This building was opened in 1867 as the Wellpark Institute, providing free education to amongst others, the children of brewery workers employed by the neighbouring Tennent’s Wellpark Brewery. The architect of the building is unconfirmed but some sources connect it with James Thomson, designer of several other Glasgow schools. The school comprised two classrooms, a large hall which doubled as a mission house, a ‘school for industry for girls’, a reading room, library and a dwelling house for the teacher. The handsome Italianate building is Category B-listed.
Throughout the 20th century the school roll steadily decreased and eventually the school was closed in 1959. The building had a number of temporary uses until it was vacated permanently in 1987. The Trust undertook a feasibility study on the building in 1991 by which time it was significantly fire damaged, vandalised and semi-roofless. Between 1992-6 the Trust organised and oversaw the major repairs and conversion of this landmark building which involved the insertion of a new, 3-level frame behind the badly fire-damaged shell and the introduction of a boldly modern interior.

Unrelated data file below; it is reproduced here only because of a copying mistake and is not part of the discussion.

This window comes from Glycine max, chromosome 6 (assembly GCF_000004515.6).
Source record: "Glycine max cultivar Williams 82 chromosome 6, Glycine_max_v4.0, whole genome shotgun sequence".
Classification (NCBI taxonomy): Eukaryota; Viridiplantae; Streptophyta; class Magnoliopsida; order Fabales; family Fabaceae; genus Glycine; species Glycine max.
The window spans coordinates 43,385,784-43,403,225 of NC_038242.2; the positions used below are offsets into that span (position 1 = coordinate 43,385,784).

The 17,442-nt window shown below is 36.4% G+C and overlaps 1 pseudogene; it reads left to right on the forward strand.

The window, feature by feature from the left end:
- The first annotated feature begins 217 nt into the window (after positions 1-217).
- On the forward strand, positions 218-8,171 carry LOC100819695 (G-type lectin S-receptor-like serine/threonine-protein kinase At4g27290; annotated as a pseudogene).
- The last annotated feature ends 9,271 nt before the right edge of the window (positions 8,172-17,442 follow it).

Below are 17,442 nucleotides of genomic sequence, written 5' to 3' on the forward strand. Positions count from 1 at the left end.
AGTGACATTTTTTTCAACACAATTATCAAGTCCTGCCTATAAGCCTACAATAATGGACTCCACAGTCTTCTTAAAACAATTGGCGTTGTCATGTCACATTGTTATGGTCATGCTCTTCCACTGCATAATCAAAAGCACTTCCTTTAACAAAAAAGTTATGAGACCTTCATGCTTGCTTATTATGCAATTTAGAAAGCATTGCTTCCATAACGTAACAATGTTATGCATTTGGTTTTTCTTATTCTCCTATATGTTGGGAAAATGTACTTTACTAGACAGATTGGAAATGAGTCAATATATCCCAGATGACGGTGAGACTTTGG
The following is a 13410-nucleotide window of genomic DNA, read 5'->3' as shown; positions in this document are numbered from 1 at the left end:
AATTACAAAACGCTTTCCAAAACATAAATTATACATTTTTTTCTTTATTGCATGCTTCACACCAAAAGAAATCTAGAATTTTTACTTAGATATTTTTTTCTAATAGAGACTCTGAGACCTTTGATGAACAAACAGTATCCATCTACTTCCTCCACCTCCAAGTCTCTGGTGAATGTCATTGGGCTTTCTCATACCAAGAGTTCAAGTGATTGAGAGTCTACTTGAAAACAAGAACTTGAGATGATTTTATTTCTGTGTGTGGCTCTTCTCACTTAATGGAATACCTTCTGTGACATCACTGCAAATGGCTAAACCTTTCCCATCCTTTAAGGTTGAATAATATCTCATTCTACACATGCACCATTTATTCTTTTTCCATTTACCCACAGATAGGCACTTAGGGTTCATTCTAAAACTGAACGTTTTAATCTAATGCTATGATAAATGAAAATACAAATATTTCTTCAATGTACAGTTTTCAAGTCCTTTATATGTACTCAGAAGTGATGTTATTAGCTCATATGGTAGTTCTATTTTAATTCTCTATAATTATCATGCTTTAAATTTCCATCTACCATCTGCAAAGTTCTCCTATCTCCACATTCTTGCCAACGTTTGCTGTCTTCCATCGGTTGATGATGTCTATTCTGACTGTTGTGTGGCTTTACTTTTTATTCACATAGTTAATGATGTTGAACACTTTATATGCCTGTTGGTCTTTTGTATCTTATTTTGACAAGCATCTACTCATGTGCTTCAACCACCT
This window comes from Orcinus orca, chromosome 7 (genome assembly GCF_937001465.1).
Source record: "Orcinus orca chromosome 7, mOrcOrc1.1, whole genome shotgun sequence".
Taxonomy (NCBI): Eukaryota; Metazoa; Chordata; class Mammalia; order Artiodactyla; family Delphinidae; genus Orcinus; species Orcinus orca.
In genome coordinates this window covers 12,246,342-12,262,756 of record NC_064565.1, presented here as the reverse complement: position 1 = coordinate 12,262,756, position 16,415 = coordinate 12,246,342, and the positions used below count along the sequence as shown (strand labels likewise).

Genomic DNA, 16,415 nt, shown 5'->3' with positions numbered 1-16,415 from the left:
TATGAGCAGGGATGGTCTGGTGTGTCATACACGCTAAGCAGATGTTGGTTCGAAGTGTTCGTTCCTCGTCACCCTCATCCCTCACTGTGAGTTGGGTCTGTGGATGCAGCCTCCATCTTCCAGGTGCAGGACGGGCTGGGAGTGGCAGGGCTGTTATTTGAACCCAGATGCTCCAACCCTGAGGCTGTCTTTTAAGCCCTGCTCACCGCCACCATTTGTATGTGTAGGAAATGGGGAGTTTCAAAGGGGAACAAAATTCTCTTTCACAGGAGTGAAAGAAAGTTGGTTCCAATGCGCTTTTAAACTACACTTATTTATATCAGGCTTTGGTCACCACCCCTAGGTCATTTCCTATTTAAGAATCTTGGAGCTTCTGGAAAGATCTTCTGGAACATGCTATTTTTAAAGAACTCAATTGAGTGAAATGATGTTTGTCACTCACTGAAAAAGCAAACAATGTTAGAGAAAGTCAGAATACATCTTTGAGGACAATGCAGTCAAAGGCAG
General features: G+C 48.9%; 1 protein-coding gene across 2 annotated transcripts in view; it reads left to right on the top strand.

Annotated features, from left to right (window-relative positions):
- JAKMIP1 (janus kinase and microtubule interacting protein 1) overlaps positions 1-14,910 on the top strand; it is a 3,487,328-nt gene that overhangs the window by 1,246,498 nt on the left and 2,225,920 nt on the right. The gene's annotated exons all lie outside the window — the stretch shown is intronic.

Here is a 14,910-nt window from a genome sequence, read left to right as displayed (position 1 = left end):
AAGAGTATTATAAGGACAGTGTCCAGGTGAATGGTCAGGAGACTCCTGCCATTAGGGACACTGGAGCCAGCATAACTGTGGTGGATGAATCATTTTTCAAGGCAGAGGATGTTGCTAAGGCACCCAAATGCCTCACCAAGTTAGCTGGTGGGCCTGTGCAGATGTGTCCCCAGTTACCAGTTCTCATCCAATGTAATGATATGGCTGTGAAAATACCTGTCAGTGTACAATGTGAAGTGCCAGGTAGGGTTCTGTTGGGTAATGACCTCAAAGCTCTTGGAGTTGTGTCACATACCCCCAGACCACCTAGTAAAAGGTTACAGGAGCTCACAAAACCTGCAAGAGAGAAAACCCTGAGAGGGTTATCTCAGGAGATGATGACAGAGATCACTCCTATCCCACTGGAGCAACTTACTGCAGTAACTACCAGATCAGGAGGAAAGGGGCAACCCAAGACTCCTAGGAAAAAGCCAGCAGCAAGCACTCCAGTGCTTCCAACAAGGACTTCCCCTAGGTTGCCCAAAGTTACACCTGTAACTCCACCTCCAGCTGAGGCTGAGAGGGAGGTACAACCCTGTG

In 1996 the Wellpark Enterprise Centre was officially opened, initially as a women’s business and enterprise centre. The project demonstrated a successful conversion of an historic building which combines the character of the original building with high-quality modern design, creating a unique and vibrant place for a range of organisations.
Architect: Elder and Cannon
Cost Consultant: Armour Construction
Structural Engineer: Petrie Robertson Design
Hall & Tawse Limited
Landwise (Landscape Contractor)
Total Project Cost – £1,195,874
European Regional Development Fund, the Glasgow Development Agency, Historic Scotland, Strathclyde Regional Council, Glasgow District Council and the Architectural Heritage Fund.